'TO COLONEL RS, IN SPAIN.t BEFORE this can reach the best of husbands and the fondest lover, those tender names will be of no more concern to me. The indisposition in which you, to obey the dictates of your honour and duty, left me, has increased upon me; and I am acquainted by my physicians I cannot live a week longer. At this time my spirits fail me; and it is the ardent love I have for you that carries me be-read over with greater delight, than those which THERE are none of your speculations which I yond my strength, and enables me to tell you, the most painful thing in the prospect of death is,
bell speaking of Millamant.
+ Supposed to have been Colonel Rivers.
have endeavoured to correct our unreasonable fears are designed for the improvement of our sex. You pers; our fancy for equipage, in your fifteenth; and superstitions, in your seventh and twelfth paour love of puppet-shows, in your thirty-first; our
notions of beauty, in your thirty-third; our incli- another artifice out of which she often raises monation for romances, in your thirty-seventh; our ney. The foreigner sighs after some British beauty, passion for French fopperies, in your forty-fifth; whom he only knows by fame; upon which she our manhood and party-zeal, in your fifty-seventh; promises, if he can be secret, to procure him a our abuse of dancing, in your sixty-sixth and sixty-meeting. The stranger, ravished at his good for seventh; our levity, in your hundred and twenty. tune, gives her a present, and in a little time is eighth; our love of coxcombs, in your hundred and introduced to some imaginary title; for you must fifty-fourth, and hundred and fifty-seventh; our know that this cunning purveyor has her represen tyranny over the hen-peckt, in your hundred and tatives, upon this occasion, of some of the finest seventy-sixth. You have described the Pict, in ladies in the kingdom. By this means, as I am your forty-first; the Idol, in your seventy-third; informed, it is usual enough to meet with a Gerthe Demurrer, in your eighty-ninth; the Sala- man count in foreign countries, that shall make his mander, in your hundred and ninety-eighth. You boasts of favours he has received from women of have likewise taken to pieces our dress, and re- the highest ranks, and the most unblemished chapresented to us the extravagancies we are often racters. Now, sir, what safety is there for a wo guilty of in that particular. You have fallen upon man's reputation, when a lady may be thus prosti our patches, in your fiftieth and eighty-first; our tuted as it were by proxy, and be reputed an uncommodes, in your ninety-eighth; our fans, in your chaste woman; as the hero in the ninth book of hundred and second; our riding-habits, in your Dryden's Virgil is looked upon as a coward, be hundred and fourth; our hoop-petticoats, in your cause the phantom which appeared in his likeness hundred and twenty-seventh; besides a great many ran away from Turnus? You may depend upon little blemishes which you have touched upon in what I relate to you to be matter of fact, and the your several other papers, and in those many let-practice of more than one of these female panters that are scattered up and down your works. ders. If you print this letter, I may give you At the same time we must own, that the compli- some further accounts of this vicious race of wo ments you pay our sex are innumerable, and that men. those very faults which you represent in us, are neither black in themselves, nor, as you own, universal among us. But, sir, it is plain that these your discourses are calculated for none but the fashionable part of womankind, and for the use of those who are rather indiscreet than vicious. But,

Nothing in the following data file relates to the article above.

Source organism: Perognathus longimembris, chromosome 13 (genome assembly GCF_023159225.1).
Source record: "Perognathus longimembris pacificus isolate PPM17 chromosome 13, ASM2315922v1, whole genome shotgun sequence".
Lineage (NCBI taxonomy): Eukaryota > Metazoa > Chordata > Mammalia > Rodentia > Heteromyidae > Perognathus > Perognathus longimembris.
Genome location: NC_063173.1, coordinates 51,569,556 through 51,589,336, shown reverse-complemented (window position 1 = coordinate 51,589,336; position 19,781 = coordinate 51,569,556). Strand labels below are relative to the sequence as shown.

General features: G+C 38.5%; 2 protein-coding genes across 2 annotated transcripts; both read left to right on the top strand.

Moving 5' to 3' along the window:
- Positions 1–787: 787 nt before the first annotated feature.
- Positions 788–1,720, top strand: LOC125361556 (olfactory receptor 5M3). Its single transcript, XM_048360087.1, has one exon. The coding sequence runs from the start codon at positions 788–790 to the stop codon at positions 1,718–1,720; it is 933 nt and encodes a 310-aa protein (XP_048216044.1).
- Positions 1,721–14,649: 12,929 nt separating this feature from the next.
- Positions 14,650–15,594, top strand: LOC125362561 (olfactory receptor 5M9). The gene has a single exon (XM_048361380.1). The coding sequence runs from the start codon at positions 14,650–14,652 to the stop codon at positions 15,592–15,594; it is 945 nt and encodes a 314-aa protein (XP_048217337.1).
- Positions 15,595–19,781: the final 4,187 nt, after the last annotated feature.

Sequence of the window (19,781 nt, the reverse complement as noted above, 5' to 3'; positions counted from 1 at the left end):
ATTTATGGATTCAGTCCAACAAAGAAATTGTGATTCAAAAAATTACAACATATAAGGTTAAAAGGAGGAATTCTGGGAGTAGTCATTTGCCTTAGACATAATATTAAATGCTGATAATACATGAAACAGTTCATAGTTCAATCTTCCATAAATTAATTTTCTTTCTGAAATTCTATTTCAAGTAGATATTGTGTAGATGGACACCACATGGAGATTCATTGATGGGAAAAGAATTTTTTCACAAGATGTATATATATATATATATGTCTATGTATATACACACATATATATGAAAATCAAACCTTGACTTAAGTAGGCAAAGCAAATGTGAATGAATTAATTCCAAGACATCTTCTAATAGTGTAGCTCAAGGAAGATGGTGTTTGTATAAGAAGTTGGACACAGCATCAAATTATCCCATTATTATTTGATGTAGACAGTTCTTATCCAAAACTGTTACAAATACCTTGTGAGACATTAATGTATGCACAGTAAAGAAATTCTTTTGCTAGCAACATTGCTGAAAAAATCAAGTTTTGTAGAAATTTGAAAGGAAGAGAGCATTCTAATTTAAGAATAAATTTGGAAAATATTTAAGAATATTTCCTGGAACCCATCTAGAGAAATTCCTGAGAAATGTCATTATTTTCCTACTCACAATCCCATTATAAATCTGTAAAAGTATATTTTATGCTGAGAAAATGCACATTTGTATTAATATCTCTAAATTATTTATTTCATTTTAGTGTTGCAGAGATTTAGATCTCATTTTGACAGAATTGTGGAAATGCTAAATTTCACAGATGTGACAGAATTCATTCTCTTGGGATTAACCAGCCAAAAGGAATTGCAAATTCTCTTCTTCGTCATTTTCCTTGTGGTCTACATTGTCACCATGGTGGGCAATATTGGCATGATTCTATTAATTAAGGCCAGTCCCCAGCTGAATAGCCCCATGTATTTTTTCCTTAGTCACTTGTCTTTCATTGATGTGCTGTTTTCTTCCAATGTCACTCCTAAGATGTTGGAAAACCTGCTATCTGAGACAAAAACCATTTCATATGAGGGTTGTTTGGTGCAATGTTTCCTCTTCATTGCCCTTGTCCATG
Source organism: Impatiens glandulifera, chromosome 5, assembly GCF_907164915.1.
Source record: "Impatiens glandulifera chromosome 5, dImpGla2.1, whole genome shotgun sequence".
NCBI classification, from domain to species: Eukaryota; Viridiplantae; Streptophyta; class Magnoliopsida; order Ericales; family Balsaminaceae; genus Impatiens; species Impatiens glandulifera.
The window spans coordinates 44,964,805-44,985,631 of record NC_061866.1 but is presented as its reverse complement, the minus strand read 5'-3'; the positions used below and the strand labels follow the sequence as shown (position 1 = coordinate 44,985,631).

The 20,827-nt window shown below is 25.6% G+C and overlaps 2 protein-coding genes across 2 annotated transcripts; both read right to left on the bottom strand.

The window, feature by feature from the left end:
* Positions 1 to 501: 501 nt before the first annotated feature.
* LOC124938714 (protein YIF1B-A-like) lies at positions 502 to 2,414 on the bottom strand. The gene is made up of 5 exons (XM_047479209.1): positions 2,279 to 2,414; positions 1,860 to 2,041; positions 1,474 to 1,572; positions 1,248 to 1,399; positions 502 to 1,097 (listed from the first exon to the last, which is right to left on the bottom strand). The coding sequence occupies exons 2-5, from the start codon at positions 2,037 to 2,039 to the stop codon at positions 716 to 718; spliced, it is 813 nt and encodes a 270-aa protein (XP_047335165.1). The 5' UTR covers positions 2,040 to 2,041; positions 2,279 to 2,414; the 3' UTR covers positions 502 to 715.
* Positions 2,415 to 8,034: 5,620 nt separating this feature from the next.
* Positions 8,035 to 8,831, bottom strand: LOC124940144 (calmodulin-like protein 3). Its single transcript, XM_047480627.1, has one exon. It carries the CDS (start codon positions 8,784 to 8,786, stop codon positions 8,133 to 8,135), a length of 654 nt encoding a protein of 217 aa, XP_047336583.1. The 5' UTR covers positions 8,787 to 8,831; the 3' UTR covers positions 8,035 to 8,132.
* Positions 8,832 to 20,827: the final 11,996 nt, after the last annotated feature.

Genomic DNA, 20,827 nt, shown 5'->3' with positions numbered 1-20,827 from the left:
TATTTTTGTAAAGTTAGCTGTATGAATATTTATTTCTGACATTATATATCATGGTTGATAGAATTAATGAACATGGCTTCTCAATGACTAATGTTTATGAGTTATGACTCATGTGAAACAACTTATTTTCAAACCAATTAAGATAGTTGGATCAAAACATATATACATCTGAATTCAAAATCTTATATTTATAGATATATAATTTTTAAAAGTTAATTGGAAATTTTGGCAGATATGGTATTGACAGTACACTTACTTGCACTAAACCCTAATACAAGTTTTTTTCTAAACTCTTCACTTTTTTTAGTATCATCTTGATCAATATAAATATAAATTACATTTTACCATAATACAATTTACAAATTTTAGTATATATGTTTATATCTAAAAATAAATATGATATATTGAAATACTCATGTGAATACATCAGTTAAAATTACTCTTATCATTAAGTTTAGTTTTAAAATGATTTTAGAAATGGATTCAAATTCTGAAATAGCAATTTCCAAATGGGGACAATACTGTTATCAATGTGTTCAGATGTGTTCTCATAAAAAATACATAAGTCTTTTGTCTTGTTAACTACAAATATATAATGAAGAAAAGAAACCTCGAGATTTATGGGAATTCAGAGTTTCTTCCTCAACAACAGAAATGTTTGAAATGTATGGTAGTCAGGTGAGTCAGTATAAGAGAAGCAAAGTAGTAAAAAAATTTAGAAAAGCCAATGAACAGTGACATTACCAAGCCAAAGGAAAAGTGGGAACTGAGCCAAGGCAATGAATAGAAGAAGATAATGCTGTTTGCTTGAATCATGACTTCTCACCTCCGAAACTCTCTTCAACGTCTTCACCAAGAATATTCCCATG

sir, there is a sort of prostitutes in the lower part of our sex, who are a scandal to us, and very well deserve to fall under your censure. I know it would debase your paper too much to enter into the behaviour of these female libertines; but as your remarks on some part of it would be a doing of justice to several women of virtue and honour, whose reputations suffer by it, I hope you will not think it improper to give the public some accounts of this nature. You must know, sir, I am provoked to write you this letter, by the behaviour
'Your humble servant,
I shall add two other letters on different subjects to fill up my paper.
I AM a country clergyman, and hope you will lend me your assistance in ridiculing some little indecencies which cannot so properly be exposed from the pulpit.
'A widow lady, who straggled this summer from London into my parish for the benefit of the air, as she says, appears every Sunday at church with many fashionable extravagancies, to the great astonishment of my congregation.